To repent is to change the choice, purpose, intention. It is to choose a new end, to begin a new life, to turn from self seeking to seeking the highest good of being, to turn from selfishness to disinterested benevolence, from a state of disobedience to a state of obedience. Certainly, if repentance means and implies anything, it does imply a thorough reformation of heart and life. A reformation of heart consists in turning from selfishness to benevolence. We have seen in a former lecture, that selfishness and benevolence cannot coexist, at the same time, in the same mind. They are the supreme choice of opposite ends. These ends cannot both be chosen at the same time. To talk of partial repentance as a possible thing is to talk nonsense. It is to overlook the very nature of repentance. What! A man both turn away from, and hold on to sin at the same time! Serve God and mammon at one and the same time! It is impossible. This impossibility is affirmed both by reason and by Christ. But perhaps it will be objected, that the sin of those who render but a partial obedience, and whom God pardons and accepts, is not a voluntary sin. This leads to the inquiry:

    9. Can there be any other than voluntary sin?

    What is sin? Sin is a transgression of the law. The law requires benevolence, good willing. Sin is not a mere negation, or a not willing, but consists in willing self-gratification. It is a willing contrary to the commandment of God. Sin, as well as holiness, consists in choosing, willing, intending. Sin must be voluntary; that is, it must be intelligent and voluntary. It consists in willing, and it is nonsense to deny that sin is voluntary. The fact is, there is either no sin, or there is voluntary sin. Benevolence is willing the good of being in general, as an end, and, of course, implies the rejection of self-gratification, as an end. So sin is the choice of self-gratification, as an end, and necessarily implies the rejection of the good of being in general, as an end. Sin and holiness, naturally and necessarily, exclude each other. They are eternal opposites and antagonists. Neither can consist with the presence of the other in the heart. They consist in the active state of the will, and there can be no sin or holiness that does not consist in choice.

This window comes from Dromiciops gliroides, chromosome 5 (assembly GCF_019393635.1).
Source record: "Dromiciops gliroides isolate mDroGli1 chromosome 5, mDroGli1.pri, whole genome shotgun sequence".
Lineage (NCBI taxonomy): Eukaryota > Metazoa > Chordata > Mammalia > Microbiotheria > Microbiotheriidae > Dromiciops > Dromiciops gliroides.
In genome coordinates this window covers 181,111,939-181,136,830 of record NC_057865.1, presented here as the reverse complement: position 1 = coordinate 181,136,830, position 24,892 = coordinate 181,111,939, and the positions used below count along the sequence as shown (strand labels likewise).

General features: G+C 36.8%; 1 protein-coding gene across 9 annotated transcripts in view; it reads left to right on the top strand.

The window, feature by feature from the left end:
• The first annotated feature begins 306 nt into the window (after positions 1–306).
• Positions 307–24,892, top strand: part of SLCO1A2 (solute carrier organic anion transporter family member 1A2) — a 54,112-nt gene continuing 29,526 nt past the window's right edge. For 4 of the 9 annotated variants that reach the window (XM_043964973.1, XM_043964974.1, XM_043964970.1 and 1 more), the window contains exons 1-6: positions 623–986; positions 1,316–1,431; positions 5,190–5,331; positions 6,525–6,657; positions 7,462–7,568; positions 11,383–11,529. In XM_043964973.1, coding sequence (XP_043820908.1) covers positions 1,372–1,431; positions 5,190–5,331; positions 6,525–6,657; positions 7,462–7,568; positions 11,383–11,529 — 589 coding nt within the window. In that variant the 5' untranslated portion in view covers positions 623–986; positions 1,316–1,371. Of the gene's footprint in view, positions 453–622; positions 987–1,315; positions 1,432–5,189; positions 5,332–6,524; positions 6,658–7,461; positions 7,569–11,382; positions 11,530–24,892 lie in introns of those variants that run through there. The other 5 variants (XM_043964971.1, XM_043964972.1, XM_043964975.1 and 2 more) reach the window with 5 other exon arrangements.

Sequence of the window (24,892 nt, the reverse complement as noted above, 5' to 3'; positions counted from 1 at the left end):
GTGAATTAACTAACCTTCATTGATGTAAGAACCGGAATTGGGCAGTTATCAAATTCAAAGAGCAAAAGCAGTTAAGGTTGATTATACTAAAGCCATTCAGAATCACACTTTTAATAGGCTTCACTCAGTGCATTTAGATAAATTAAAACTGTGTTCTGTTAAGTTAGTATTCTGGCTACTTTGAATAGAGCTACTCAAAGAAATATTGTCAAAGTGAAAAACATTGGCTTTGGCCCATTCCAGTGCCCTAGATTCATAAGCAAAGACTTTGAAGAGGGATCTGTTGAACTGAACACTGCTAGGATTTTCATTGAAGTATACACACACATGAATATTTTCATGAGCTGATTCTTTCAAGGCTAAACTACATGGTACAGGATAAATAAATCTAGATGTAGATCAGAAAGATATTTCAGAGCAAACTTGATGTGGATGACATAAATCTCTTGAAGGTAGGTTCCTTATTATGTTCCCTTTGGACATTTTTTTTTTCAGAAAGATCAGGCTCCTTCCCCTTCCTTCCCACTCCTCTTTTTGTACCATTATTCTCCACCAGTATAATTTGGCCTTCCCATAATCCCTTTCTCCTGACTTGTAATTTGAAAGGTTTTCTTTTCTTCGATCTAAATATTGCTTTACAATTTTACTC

10. Must not present sin be sin unrepented of?

    Yes, it is impossible for one to repent of present sin. To affirm that present sin is repented of, is to affirm a contradiction. It is overlooking both the nature of sin, and the nature of repentance. Sin is selfish willing; repentance is turning from selfish to benevolent willing. These two states of will, as has just been said, cannot possibly coexist. Whoever, then, is at present falling short of full obedience to the law of God, is voluntarily sinning against God, and is unrepentant. It is nonsense to say, that he is partly repentant and partly unrepentant; that he is repentant so far as he obeys, and unrepentant so far as he disobeys. This really seems to be the loose idea of many, that a man can be partly repentant, and partly unrepentant at the same time. This idea, doubtless, is founded on the mistake, that repentance consists in sorrow for sin, or is a phenomenon of the sensibility. But repentance consists in a change of ultimate intention a change in the choice of an end a turning from selfishness to supreme disinterested benevolence. It is, therefore, plainly impossible for one to be partly repentant, and partly unrepentant at the same time; inasmuch as penitence and impenitence consist in supreme opposite choices.

    So then it is plain, that nothing is accepted as virtue under the government of God, but present full obedience to His law.

    If what has been said is true, we see that the church has fallen into a great and ruinous mistake, in supposing that a state of present sinlessness is a very rare, if not an impossible, attainment in this life. If the doctrine of this lecture be true, it follows that the very beginning of true religion in the soul, implies the renunciation of all sin. Sin ceases where holiness begins. Now, how great and ruinous must that error be, that teaches us to hope for heaven, while living in conscious sin; to look upon a sinless state, as not to be expected in this world; that it is a dangerous error to expect to stop sinning, even for an hour or a moment, in this world; and yet to hope for heaven!

    How great and ruinous the error, that justification is conditionated upon a faith that does not purify the heart of the believer; that one may be in a state of justification who lives in the constant commission of more or less sin! This error has slain more souls, I fear, than all the universalism that ever cursed the world.

    We see that, if a righteous man forsake his righteousness, and die in his sin, he must sink to hell. Whenever a Christian sins he comes under condemnation, and must repent and do his first works, or be lost.